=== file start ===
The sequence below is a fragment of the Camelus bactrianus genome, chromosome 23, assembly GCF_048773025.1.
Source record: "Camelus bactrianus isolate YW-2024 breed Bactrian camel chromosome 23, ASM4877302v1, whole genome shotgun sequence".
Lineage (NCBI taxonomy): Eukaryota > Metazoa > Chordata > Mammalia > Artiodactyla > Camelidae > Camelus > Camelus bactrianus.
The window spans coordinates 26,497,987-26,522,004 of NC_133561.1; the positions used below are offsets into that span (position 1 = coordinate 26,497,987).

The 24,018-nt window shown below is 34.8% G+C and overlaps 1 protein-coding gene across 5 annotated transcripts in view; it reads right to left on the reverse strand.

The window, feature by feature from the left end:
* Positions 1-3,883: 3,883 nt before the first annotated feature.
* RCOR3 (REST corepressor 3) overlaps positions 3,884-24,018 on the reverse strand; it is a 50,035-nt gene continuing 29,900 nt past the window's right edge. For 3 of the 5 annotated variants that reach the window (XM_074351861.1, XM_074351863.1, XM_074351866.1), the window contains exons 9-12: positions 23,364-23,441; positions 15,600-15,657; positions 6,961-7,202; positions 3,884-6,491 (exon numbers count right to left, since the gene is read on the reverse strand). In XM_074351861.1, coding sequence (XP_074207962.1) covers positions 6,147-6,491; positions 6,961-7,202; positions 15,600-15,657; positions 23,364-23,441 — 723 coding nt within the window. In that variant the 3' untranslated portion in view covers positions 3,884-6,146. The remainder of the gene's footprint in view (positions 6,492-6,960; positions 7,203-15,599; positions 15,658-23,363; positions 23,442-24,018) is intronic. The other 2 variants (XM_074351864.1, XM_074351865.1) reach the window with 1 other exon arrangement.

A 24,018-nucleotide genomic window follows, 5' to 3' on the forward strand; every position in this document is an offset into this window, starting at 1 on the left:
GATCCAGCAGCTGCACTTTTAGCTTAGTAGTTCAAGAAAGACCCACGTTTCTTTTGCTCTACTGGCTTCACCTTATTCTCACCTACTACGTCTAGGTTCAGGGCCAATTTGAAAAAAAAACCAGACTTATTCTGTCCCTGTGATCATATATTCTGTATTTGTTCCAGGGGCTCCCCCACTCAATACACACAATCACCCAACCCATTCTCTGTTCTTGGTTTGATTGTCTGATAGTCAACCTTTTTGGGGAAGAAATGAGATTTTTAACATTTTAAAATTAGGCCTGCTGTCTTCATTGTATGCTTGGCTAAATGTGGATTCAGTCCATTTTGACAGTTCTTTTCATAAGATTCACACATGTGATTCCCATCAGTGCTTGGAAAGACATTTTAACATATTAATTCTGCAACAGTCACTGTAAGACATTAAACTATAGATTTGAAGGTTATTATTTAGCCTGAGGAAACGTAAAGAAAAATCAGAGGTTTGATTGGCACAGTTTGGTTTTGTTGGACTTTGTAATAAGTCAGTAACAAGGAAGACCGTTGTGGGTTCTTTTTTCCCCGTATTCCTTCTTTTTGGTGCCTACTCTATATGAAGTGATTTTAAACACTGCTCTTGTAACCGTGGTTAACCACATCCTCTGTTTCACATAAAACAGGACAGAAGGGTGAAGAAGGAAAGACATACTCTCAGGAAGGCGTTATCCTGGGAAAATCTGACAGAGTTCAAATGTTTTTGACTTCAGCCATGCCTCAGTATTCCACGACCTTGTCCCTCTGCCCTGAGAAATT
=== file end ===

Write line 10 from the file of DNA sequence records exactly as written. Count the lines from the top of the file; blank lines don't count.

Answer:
GATCCAGCAGCTGCACTTTTAGCTTAGTAGTTCAAGAAAGACCCACGTTTCTTTTGCTCTACTGGCTTCACCTTATTCTCACCTACTACGTCTAGGTTCAGGGCCAATTTGAAAAAAAAACCAGACTTATTCTGTCCCTGTGATCATATATTCTGTATTTGTTCCAGGGGCTCCCCCACTCAATACACACAATCACCCAACCCATTCTCTGTTCTTGGTTTGATTGTCTGATAGTCAACCTTTTTGGGGAAGAAATGAGATTTTTAACATTTTAAAATTAGGCCTGCTGTCTTCATTGTATGCTTGGCTAAATGTGGATTCAGTCCATTTTGACAGTTCTTTTCATAAGATTCACACATGTGATTCCCATCAGTGCTTGGAAAGACATTTTAACATATTAATTCTGCAACAGTCACTGTAAGACATTAAACTATAGATTTGAAGGTTATTATTTAGCCTGAGGAAACGTAAAGAAAAATCAGAGGTTTGATTGGCACAGTTTGGTTTTGTTGGACTTTGTAATAAGTCAGTAACAAGGAAGACCGTTGTGGGTTCTTTTTTCCCCGTATTCCTTCTTTTTGGTGCCTACTCTATATGAAGTGATTTTAAACACTGCTCTTGTAACCGTGGTTAACCACATCCTCTGTTTCACATAAAACAGGACAGAAGGGTGAAGAAGGAAAGACATACTCTCAGGAAGGCGTTATCCTGGGAAAATCTGACAGAGTTCAAATGTTTTTGACTTCAGCCATGCCTCAGTATTCCACGACCTTGTCCCTCTGCCCTGAGAAATT